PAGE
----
For whatever reason, you have gained a criminal record.  Maybe you want to go to Canada on working holiday, but feel you will not be let in. There is help available. The Canadian systems are very thorougher and logical. These questions will outline the main points that need to be considered. For more detailed information please look at this official Canadian site: http://www.canadianrehabilitation.com/getting-approved-to-enter-canada/

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There are two ways of going about this.
1.    Deemed Responsibility

This covers cases older criminal cases.  Please note, this will be dealt with when you enter Canada by immigration officials.

FAQs

What help do I need?

It is strongly recommended that you get in contact with a lawyer who specializes in immigration law. This is to ensure that all your documentation is properly presented.

How many convictions does this involve?

You must have only one conviction.

Over what time period?

This is over a period of ten years before you consider entering Canada.

What does this cover?

All aspects of your case must be completed. This includes all fines and fees. Obviously, you have left jail, if that was the case, ten years ago. Plus anything else relating to your conviction.

What can help me?

If the criminal act was not considered too serious or there are mitigating circumstances.  However, if you have committed a felony under United States law, this could also be considered a serious crime under Canadian law. In which case you will not be allowed into Canada.

What is the legal system in Canada?

It is broadly based on the English  (and Welsh) system with some input from Scottish law. Quebec Province has a strong French element as well. Under English law, there is Common law and Criminal law.  If you have had money problems, minor driving offenses etc, then your chances of entering Canada should be fairly good.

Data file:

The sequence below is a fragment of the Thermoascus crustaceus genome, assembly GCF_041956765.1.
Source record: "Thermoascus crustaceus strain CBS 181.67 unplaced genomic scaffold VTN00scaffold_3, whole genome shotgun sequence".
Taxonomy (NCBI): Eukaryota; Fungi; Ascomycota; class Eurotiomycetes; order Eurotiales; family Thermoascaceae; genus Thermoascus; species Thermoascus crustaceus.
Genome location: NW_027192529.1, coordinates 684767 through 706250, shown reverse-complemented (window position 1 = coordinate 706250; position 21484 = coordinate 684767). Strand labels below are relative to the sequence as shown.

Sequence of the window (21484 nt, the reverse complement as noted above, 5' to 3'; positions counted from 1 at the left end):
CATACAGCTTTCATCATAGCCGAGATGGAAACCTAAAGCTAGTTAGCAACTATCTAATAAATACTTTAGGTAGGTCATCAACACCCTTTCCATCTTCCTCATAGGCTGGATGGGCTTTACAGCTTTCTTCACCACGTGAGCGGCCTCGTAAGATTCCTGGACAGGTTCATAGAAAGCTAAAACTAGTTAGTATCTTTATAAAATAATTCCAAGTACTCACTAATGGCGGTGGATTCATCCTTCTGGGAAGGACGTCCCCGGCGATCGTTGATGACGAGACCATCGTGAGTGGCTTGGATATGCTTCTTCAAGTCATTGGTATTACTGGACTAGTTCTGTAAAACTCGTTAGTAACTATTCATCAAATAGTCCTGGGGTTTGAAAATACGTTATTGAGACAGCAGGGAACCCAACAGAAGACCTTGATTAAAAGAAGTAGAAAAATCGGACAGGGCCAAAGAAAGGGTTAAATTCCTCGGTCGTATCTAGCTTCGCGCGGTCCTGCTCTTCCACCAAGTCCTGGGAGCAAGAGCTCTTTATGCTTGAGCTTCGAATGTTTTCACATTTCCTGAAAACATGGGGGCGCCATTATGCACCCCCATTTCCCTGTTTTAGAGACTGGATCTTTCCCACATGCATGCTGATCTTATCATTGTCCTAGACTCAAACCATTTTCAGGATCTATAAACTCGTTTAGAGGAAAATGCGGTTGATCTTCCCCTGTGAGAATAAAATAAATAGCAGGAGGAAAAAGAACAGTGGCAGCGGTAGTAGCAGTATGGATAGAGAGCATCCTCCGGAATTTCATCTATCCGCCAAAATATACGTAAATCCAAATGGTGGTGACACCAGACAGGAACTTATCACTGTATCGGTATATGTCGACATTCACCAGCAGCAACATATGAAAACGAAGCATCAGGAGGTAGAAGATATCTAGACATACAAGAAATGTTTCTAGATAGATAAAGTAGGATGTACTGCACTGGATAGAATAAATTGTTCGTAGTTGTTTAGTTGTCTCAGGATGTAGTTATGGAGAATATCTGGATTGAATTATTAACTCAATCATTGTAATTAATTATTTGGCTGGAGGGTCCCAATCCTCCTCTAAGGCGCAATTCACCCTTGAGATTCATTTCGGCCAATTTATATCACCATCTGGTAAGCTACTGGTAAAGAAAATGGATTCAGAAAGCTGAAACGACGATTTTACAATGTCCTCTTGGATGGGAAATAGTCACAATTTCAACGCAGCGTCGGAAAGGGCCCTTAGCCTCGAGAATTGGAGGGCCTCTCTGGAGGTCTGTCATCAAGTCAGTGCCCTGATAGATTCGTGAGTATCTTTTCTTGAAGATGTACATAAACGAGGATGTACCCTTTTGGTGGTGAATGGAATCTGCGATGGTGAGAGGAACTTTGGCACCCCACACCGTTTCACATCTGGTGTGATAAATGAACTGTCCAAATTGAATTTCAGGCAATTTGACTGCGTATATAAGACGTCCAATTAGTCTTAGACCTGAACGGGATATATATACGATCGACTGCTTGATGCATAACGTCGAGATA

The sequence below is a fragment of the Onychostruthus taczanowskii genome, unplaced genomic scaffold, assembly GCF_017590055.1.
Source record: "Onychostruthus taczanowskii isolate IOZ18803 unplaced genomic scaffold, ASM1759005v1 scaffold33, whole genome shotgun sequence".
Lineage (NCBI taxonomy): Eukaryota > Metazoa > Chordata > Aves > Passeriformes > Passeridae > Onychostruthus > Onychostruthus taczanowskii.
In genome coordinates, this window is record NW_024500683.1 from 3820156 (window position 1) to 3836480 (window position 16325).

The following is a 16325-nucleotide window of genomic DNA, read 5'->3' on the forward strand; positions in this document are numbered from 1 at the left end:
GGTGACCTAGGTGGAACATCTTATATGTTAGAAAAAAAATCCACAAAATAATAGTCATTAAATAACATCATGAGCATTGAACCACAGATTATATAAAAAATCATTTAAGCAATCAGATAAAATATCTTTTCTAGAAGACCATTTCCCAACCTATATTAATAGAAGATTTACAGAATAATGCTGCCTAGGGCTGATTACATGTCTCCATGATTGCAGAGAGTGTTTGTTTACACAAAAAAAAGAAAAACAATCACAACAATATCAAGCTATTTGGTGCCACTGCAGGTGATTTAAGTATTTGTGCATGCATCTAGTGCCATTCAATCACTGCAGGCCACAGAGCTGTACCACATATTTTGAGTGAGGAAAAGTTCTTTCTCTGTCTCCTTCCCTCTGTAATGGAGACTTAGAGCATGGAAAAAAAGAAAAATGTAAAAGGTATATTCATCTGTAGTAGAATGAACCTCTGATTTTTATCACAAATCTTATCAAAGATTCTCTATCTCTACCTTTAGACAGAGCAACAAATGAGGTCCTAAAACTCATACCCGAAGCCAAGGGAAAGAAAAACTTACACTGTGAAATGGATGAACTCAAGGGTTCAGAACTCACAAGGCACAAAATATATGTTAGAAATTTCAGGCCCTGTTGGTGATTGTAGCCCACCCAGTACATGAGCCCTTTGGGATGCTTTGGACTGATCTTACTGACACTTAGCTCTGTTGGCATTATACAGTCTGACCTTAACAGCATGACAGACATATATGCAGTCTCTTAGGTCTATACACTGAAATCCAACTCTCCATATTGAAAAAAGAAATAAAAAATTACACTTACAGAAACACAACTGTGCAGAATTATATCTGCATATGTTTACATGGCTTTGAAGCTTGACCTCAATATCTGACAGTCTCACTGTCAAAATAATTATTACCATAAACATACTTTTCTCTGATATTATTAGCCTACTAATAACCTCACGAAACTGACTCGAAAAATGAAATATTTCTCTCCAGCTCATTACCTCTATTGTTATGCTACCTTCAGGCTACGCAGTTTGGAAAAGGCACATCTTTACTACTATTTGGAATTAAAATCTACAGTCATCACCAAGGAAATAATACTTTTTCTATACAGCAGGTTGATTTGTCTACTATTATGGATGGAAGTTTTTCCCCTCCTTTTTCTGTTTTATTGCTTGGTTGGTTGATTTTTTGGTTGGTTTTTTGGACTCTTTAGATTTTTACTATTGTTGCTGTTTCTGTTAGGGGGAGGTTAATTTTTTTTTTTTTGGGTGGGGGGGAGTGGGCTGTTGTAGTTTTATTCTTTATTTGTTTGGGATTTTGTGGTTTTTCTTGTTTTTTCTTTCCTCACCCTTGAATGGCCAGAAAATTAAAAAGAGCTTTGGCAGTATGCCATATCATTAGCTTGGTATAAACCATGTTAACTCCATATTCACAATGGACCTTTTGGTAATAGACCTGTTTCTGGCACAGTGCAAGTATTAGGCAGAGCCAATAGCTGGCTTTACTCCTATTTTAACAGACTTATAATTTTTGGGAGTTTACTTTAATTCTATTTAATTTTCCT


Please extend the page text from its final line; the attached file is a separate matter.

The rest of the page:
What is a serious offense?

The following would properly be considered criminal offenses. Consequently, you would not be allowed into Canada.  These include any criminal acts involving firearms. Any physical harm what so ever. Any convictions concerning property damage.

2. Streamlined Rehabilitation

Again your case will be decided when you enter Canada.

What are the main differences with Deemed Responsibility?

All the above conditions are the same. The main difference is that this applies to one or two convictions. Again, a skilled immigration lawyer can advise you on the best action to take.

What documentation do I need and what do I need to cover?

You will need a full and valid passport that it will not expire during your proposed stay in Canada. In which case get the passport renewed.  Have a valid identification photograph and your birth certificate. Copies of all your records relating to your case. If you are a US citizen, an FBI record. From anywhere else, equivalent police security checks. This applies to all the countries you have stayed in for more than 6 months, over a 10 year period. You will need $200 (CAD) for the streamlined application.

If all of the above overwhelms you and you still want to go to Canada on a working holiday. Then it would be a very good idea to get in contact with Working Holidays.  Their specific website for this is: http://workinholiday.com.au/canada-rehabilitation/

If all goes, well they can also help you in finding a working holiday in Canada.

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